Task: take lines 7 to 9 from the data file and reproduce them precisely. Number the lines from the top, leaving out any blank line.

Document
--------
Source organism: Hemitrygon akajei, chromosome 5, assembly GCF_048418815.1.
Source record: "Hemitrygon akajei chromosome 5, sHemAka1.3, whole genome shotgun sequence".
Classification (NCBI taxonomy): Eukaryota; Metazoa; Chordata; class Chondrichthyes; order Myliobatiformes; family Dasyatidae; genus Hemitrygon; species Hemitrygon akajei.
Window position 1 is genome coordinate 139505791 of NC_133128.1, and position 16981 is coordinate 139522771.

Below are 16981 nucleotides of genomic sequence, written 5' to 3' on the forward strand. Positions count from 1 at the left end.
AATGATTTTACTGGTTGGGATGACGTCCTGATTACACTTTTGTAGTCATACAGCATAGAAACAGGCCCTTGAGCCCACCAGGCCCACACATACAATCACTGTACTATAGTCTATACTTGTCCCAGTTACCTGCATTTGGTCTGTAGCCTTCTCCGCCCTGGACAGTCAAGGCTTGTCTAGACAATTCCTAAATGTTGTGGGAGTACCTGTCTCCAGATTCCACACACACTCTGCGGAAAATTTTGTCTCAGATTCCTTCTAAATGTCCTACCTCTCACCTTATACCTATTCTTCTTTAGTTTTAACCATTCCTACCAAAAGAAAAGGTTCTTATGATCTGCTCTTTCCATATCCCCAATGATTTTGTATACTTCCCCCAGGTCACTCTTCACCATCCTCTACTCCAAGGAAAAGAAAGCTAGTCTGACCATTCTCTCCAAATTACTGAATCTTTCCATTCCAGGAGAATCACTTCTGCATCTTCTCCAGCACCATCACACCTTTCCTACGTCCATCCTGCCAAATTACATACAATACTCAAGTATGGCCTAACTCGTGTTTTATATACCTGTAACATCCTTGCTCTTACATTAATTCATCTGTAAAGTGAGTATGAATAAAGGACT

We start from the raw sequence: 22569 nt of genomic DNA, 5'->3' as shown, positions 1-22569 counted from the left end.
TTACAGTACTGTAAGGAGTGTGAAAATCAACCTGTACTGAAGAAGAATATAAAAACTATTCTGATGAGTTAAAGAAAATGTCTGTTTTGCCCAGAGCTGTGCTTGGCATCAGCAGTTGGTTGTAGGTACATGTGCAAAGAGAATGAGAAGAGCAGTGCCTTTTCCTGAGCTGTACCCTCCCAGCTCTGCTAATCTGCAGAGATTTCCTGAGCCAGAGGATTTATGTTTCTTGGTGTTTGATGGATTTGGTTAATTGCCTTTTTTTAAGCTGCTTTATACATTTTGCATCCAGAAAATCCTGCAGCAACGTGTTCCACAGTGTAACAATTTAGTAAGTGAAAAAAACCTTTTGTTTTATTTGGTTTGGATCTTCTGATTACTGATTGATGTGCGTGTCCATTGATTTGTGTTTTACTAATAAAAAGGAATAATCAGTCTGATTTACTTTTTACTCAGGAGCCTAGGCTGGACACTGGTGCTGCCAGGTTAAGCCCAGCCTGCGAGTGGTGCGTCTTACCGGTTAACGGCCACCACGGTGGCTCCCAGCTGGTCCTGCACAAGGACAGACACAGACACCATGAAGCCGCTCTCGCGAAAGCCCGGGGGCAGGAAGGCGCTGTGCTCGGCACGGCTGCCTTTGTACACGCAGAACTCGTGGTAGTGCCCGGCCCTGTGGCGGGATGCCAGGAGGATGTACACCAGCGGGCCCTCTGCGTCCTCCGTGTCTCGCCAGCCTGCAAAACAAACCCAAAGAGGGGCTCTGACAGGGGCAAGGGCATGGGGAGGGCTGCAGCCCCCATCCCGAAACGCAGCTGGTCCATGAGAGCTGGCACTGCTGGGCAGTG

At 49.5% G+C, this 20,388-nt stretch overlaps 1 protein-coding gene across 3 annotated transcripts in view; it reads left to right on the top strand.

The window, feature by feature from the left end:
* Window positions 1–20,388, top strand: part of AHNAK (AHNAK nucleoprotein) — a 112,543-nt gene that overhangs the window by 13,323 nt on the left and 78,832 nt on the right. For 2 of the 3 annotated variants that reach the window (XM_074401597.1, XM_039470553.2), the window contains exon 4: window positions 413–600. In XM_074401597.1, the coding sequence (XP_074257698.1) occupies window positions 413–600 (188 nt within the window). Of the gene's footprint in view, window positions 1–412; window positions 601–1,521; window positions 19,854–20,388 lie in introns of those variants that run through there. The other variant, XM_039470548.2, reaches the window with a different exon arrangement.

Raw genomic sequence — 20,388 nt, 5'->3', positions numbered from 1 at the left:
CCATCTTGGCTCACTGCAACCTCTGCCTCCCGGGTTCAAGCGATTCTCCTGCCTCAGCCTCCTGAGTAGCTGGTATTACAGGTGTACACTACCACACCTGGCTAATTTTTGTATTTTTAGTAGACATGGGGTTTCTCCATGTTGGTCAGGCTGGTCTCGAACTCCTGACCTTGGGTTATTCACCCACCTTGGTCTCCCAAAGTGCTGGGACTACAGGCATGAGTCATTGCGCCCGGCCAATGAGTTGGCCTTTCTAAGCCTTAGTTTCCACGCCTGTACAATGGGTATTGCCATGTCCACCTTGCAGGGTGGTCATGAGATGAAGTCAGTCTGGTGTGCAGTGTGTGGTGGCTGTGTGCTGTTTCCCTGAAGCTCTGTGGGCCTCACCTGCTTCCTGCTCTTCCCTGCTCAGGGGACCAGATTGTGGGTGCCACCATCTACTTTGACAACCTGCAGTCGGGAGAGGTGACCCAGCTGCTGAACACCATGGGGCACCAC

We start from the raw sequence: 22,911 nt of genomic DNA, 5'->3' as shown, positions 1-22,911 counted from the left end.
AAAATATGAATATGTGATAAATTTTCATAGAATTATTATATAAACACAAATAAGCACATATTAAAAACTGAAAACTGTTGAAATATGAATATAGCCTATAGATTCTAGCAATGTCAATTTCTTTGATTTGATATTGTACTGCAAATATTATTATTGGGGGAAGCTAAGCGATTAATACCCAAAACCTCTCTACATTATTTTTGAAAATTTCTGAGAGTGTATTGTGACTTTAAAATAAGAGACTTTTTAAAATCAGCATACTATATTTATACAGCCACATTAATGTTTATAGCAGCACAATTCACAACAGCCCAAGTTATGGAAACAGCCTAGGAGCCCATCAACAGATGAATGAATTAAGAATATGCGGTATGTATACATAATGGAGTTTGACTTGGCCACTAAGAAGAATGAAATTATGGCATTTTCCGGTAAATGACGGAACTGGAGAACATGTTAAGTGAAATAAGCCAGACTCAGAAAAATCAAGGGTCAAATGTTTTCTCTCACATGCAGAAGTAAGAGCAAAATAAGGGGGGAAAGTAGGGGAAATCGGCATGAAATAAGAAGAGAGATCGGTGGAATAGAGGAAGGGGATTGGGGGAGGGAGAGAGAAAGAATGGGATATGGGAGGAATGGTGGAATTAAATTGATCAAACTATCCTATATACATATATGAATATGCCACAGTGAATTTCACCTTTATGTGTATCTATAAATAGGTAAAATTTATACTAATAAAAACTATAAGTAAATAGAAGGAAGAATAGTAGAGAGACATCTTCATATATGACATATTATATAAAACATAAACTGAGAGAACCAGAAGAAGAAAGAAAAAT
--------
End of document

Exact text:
We start from the raw sequence: 22569 nt of genomic DNA, 5'->3' as shown, positions 1-22569 counted from the left end.
TTACAGTACTGTAAGGAGTGTGAAAATCAACCTGTACTGAAGAAGAATATAAAAACTATTCTGATGAGTTAAAGAAAATGTCTGTTTTGCCCAGAGCTGTGCTTGGCATCAGCAGTTGGTTGTAGGTACATGTGCAAAGAGAATGAGAAGAGCAGTGCCTTTTCCTGAGCTGTACCCTCCCAGCTCTGCTAATCTGCAGAGATTTCCTGAGCCAGAGGATTTATGTTTCTTGGTGTTTGATGGATTTGGTTAATTGCCTTTTTTTAAGCTGCTTTATACATTTTGCATCCAGAAAATCCTGCAGCAACGTGTTCCACAGTGTAACAATTTAGTAAGTGAAAAAAACCTTTTGTTTTATTTGGTTTGGATCTTCTGATTACTGATTGATGTGCGTGTCCATTGATTTGTGTTTTACTAATAAAAAGGAATAATCAGTCTGATTTACTTTTTACTCAGGAGCCTAGGCTGGACACTGGTGCTGCCAGGTTAAGCCCAGCCTGCGAGTGGTGCGTCTTACCGGTTAACGGCCACCACGGTGGCTCCCAGCTGGTCCTGCACAAGGACAGACACAGACACCATGAAGCCGCTCTCGCGAAAGCCCGGGGGCAGGAAGGCGCTGTGCTCGGCACGGCTGCCTTTGTACACGCAGAACTCGTGGTAGTGCCCGGCCCTGTGGCGGGATGCCAGGAGGATGTACACCAGCGGGCCCTCTGCGTCCTCCGTGTCTCGCCAGCCTGCAAAACAAACCCAAAGAGGGGCTCTGACAGGGGCAAGGGCATGGGGAGGGCTGCAGCCCCCATCCCGAAACGCAGCTGGTCCATGAGAGCTGGCACTGCTGGGCAGTG

At 49.5% G+C, this 20,388-nt stretch overlaps 1 protein-coding gene across 3 annotated transcripts in view; it reads left to right on the top strand.